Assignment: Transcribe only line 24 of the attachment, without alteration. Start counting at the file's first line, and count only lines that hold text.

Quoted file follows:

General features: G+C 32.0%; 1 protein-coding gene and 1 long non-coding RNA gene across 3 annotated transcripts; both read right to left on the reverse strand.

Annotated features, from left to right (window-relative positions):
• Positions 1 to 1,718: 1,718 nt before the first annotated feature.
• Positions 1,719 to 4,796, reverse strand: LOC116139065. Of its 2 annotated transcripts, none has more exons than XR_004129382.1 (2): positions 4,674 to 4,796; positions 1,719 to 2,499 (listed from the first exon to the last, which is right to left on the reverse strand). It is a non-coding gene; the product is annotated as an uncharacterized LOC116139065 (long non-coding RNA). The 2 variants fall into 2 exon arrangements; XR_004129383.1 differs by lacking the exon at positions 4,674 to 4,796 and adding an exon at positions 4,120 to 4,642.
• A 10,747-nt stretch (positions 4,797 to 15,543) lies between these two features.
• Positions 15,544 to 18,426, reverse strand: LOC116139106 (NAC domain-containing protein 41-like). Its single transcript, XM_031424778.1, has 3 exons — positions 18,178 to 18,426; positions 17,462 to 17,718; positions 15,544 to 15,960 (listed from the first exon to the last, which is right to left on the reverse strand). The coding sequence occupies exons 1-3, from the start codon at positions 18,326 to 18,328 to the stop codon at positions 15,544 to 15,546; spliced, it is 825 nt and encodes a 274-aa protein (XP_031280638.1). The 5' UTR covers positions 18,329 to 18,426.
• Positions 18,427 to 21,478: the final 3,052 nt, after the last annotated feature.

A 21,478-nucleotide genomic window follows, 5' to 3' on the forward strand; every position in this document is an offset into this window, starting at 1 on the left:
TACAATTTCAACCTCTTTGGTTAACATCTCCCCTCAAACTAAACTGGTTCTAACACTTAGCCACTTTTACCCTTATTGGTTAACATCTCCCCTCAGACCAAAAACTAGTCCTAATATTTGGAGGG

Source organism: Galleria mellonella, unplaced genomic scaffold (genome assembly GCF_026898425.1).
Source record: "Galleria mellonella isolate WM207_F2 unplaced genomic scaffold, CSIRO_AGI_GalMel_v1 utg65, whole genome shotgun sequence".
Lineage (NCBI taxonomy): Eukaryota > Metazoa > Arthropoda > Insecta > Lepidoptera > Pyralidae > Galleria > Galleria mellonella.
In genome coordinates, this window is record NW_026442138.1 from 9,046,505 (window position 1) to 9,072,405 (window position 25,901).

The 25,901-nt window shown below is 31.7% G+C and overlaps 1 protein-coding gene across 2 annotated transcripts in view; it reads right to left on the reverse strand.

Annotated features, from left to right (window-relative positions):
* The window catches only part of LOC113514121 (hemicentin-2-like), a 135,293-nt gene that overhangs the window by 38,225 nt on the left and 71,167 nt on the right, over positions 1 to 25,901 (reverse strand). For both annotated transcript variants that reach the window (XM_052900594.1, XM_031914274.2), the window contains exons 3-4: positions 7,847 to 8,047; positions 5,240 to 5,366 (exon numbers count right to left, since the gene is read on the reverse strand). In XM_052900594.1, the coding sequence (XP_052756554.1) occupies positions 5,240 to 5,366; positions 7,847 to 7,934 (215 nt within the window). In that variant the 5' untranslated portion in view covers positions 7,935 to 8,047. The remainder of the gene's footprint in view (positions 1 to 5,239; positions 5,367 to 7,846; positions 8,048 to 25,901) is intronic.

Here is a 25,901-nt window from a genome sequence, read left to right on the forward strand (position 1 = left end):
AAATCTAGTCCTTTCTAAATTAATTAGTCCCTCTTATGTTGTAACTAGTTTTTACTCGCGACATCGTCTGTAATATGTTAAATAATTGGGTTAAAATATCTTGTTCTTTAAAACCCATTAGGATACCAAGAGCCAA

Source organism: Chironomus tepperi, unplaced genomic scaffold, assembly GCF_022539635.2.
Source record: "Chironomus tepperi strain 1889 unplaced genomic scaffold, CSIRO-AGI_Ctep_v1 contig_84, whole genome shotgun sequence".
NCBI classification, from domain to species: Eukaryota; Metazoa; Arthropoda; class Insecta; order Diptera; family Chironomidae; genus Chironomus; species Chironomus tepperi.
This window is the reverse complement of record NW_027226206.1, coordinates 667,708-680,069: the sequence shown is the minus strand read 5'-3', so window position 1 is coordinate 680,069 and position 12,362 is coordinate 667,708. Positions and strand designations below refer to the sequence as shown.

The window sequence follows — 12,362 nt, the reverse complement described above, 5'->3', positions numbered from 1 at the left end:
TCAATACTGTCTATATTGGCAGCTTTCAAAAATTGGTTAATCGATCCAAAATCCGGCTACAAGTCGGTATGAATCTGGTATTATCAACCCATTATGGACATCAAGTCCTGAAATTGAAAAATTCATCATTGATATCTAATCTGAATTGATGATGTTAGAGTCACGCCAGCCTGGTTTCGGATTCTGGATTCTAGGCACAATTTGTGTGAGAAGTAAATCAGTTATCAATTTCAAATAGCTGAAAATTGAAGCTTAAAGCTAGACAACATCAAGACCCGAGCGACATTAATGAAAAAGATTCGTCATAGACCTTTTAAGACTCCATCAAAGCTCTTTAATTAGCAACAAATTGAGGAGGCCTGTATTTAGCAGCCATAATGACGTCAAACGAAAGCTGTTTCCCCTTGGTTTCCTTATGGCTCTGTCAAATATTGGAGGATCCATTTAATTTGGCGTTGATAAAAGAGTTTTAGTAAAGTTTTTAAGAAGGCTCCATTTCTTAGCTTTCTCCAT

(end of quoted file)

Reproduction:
TCAATACTGTCTATATTGGCAGCTTTCAAAAATTGGTTAATCGATCCAAAATCCGGCTACAAGTCGGTATGAATCTGGTATTATCAACCCATTATGGACATCAAGTCCTGAAATTGAAAAATTCATCATTGATATCTAATCTGAATTGATGATGTTAGAGTCACGCCAGCCTGGTTTCGGATTCTGGATTCTAGGCACAATTTGTGTGAGAAGTAAATCAGTTATCAATTTCAAATAGCTGAAAATTGAAGCTTAAAGCTAGACAACATCAAGACCCGAGCGACATTAATGAAAAAGATTCGTCATAGACCTTTTAAGACTCCATCAAAGCTCTTTAATTAGCAACAAATTGAGGAGGCCTGTATTTAGCAGCCATAATGACGTCAAACGAAAGCTGTTTCCCCTTGGTTTCCTTATGGCTCTGTCAAATATTGGAGGATCCATTTAATTTGGCGTTGATAAAAGAGTTTTAGTAAAGTTTTTAAGAAGGCTCCATTTCTTAGCTTTCTCCAT